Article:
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“The property which every man has is his own labour, as it is the original foundation of all other property, so it is the most sacred and inviolable.” — Adam Smith in An Inquiry Into the Nature and Causes of the Wealth of Nations

Over the last few weeks, a few truths have emerged from the fog of my many anxieties about the world we are leaving to our kids. These particular truths have to do with Kentucky jobs. “Jobs” because we never speak anymore of work or careers or vocations or — heaven forfend — passions. Just “jobs” or “workforce development” (read “employee development”) as though the best anyone could ever do is work for The Man.

Can We At Least Get MORE Kentucky “Jobs”?

The big question is: what does Kentucky offer industry looking for a spot? That the Commonwealth is not competitive is an established fact. Not only does Kentucky regularly lose out on prospective industry, some pick up their stuff and move to friendlier states!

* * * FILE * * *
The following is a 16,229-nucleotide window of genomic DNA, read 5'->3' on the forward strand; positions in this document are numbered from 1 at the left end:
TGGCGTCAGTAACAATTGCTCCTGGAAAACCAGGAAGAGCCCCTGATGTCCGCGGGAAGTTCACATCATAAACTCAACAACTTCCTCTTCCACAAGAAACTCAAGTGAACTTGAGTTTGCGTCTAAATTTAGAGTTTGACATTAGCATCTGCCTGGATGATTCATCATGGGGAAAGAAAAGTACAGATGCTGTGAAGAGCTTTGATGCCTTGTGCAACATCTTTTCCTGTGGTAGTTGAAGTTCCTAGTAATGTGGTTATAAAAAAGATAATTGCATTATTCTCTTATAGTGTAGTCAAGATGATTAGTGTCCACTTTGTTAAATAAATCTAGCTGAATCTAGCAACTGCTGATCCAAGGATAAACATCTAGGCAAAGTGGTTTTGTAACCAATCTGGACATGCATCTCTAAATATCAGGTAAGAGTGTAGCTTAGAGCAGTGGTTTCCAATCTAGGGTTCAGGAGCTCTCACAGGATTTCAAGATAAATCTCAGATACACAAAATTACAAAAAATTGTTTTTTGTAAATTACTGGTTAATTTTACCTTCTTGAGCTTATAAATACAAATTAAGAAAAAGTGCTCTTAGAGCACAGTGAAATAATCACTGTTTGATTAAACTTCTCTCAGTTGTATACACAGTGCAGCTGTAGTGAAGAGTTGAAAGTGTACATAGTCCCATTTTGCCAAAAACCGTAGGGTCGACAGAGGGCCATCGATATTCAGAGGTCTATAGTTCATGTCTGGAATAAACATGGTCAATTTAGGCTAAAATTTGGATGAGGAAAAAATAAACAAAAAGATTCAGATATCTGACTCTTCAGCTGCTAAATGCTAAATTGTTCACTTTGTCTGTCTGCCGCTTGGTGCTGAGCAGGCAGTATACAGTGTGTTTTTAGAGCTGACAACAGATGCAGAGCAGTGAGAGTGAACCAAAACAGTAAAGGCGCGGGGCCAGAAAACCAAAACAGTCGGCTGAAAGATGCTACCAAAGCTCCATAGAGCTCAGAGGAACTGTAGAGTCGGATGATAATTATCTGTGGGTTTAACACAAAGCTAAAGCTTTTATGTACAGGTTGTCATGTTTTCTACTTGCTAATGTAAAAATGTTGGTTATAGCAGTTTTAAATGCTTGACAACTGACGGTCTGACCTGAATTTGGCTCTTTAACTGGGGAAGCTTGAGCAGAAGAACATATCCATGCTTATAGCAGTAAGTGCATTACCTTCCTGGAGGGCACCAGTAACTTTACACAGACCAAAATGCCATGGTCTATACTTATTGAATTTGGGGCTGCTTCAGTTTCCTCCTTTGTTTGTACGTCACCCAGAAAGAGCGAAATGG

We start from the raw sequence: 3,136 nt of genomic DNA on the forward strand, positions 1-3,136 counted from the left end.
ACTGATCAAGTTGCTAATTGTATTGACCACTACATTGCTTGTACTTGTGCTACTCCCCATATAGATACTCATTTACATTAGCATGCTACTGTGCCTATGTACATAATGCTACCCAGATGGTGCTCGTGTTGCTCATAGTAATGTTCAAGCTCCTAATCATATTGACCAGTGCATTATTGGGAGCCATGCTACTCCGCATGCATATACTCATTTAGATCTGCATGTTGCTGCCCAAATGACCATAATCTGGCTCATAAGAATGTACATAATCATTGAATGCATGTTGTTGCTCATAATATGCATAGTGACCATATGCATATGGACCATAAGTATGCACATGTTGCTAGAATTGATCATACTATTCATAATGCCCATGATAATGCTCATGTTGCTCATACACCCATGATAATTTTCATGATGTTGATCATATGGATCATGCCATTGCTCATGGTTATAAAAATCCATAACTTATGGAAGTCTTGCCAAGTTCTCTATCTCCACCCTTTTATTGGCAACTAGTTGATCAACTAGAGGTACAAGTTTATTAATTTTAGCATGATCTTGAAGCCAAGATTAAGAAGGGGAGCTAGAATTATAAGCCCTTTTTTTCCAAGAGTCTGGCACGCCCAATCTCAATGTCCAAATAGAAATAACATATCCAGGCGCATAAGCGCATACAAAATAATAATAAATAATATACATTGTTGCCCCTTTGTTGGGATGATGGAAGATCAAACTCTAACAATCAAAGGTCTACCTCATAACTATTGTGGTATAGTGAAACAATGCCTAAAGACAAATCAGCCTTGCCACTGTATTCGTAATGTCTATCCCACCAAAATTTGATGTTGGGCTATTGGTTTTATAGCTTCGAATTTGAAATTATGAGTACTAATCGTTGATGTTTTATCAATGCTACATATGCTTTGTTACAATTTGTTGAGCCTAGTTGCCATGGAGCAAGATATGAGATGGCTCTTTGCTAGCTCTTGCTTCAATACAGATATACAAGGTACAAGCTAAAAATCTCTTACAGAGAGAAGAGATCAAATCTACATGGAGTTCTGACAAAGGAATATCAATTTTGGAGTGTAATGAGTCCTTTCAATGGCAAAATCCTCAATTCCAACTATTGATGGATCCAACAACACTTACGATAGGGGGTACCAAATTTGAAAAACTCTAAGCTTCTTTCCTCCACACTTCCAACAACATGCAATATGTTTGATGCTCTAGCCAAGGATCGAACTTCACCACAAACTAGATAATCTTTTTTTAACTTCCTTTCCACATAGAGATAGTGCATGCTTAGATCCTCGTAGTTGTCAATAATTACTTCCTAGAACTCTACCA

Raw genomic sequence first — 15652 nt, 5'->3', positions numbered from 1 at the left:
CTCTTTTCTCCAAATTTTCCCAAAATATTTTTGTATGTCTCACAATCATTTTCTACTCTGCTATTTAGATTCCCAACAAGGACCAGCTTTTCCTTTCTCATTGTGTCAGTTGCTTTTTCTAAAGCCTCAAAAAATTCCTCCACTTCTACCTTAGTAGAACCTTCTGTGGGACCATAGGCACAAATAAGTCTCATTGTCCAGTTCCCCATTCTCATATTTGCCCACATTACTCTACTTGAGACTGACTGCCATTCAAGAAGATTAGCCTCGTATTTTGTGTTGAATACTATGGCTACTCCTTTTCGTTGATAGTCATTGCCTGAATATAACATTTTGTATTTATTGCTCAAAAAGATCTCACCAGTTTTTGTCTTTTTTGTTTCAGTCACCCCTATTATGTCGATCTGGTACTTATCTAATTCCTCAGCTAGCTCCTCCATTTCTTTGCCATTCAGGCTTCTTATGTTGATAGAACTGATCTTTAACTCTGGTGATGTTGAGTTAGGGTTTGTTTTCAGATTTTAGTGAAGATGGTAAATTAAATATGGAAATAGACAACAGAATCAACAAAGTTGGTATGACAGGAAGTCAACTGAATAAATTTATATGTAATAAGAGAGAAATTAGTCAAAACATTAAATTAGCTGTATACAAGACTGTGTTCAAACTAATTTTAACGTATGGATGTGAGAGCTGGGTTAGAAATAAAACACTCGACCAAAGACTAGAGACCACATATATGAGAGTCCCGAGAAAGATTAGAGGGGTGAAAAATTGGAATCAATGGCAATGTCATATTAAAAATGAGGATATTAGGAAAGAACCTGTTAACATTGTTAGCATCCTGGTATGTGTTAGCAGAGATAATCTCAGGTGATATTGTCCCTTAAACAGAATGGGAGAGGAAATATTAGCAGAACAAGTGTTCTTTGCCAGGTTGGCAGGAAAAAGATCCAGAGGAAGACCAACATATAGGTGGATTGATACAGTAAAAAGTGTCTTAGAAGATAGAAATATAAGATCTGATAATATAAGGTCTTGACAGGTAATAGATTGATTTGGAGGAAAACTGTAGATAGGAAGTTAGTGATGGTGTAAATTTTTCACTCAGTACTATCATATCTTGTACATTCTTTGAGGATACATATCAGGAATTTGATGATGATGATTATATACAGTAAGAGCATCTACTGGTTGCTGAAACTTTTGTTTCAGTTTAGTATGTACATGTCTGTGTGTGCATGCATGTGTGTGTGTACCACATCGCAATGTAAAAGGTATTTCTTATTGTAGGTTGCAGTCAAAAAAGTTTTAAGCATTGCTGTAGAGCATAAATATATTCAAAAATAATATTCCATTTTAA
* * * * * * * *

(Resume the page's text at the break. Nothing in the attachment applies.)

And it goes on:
Right to work is a major drawback (we don’t have it), as is Kentucky’s business and personal tax structure. We are so backwards, the Kentucky Chamber was actually criticized for “resisting” new business taxes. Sheesh.

Neither Beshear nor the General Assembly appear to care one way or the other– they have jobs. They are content to suck at the federal teat, debt be damned. That will take care of itself… somehow… whatever. They’re busy counting campaign contributions and wondering if they can get away with increasing their take in 2013. That’s really the point of raising taxes on the locals, which they are now eagerly pursuing.

What does Kentucky produce?

The two main categories are agriculture and manufacturing. Horse racing, tobacco and coal are dying… the first a natural death (killed by competition), the other two killed by government. NAFTA killed off the clothing industry here.

Information on current industry here is hard to come by — I probably just don’t know where to look. There’s this from the National Association of Manufacturers. And this 2009 data from Where do we find current data?

Kentucky’s Other Crops/Products:

  • Industrial food farms: Big Dairy, Big Pork (there’s a pun in there somewhere), Big Beef, Big Chicken ‘N Egg